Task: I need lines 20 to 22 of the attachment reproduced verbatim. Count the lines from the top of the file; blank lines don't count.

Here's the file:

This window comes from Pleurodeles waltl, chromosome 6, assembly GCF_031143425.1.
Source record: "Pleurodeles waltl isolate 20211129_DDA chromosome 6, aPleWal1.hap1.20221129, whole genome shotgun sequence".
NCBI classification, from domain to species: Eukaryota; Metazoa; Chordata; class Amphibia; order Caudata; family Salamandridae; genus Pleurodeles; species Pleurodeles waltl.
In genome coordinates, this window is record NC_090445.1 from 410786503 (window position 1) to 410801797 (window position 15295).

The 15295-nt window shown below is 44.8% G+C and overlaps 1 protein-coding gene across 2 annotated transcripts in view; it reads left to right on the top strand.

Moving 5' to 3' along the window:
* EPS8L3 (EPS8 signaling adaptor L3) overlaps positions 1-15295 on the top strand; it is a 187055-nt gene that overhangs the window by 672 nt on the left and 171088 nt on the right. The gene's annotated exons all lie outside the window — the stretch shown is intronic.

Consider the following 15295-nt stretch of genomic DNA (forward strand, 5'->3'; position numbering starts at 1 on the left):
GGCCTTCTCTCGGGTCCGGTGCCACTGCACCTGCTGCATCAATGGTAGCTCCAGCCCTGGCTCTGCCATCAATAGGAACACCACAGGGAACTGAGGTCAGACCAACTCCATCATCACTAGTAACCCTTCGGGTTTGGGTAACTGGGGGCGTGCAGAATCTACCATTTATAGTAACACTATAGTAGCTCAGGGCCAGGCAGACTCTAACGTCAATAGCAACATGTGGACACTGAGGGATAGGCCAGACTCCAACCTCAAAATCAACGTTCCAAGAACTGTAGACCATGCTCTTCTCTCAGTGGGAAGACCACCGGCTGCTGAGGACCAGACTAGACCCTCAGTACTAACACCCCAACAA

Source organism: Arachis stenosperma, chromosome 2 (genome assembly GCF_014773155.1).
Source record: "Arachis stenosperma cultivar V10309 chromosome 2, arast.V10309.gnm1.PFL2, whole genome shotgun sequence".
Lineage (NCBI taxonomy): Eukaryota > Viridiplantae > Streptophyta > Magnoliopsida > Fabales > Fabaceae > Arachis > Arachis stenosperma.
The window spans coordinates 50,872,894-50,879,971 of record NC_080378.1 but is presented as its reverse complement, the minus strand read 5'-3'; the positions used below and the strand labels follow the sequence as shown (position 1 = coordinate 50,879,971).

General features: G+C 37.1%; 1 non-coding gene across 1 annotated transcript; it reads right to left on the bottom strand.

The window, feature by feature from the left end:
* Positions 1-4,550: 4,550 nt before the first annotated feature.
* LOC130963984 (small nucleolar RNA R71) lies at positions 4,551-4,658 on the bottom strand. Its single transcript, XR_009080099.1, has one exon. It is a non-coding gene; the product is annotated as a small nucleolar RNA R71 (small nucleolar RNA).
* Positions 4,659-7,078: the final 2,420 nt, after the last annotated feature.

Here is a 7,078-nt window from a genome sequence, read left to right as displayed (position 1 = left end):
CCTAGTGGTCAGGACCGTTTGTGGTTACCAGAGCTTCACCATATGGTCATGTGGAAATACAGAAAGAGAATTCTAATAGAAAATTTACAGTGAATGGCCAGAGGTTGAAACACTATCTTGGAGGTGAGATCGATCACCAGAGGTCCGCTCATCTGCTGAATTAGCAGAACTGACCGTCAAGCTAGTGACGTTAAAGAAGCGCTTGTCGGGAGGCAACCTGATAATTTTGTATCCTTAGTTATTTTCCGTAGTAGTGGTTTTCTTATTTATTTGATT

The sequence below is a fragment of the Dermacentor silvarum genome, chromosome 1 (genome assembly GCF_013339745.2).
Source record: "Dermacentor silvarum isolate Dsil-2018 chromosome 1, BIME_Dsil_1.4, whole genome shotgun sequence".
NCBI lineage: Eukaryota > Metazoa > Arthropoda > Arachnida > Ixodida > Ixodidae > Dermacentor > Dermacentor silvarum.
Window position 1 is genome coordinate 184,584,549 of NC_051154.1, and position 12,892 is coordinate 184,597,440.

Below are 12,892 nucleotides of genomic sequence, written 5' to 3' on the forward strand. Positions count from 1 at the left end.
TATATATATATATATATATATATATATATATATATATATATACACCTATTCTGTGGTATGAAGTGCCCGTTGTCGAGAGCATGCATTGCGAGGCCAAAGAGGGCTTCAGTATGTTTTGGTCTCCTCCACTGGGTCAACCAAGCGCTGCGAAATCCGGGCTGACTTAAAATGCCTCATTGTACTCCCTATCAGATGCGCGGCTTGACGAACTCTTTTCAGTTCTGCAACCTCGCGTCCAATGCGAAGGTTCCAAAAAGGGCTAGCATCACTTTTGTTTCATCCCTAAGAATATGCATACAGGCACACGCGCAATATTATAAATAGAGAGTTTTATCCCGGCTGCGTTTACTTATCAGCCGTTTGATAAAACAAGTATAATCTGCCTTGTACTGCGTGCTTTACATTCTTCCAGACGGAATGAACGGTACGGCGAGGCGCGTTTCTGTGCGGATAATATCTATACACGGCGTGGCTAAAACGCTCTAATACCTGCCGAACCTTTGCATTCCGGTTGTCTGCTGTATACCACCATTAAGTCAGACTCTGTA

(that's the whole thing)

CCTAGTGGTCAGGACCGTTTGTGGTTACCAGAGCTTCACCATATGGTCATGTGGAAATACAGAAAGAGAATTCTAATAGAAAATTTACAGTGAATGGCCAGAGGTTGAAACACTATCTTGGAGGTGAGATCGATCACCAGAGGTCCGCTCATCTGCTGAATTAGCAGAACTGACCGTCAAGCTAGTGACGTTAAAGAAGCGCTTGTCGGGAGGCAACCTGATAATTTTGTATCCTTAGTTATTTTCCGTAGTAGTGGTTTTCTTATTTATTTGATT

The sequence below is a fragment of the Dermacentor silvarum genome, chromosome 1 (genome assembly GCF_013339745.2).
Source record: "Dermacentor silvarum isolate Dsil-2018 chromosome 1, BIME_Dsil_1.4, whole genome shotgun sequence".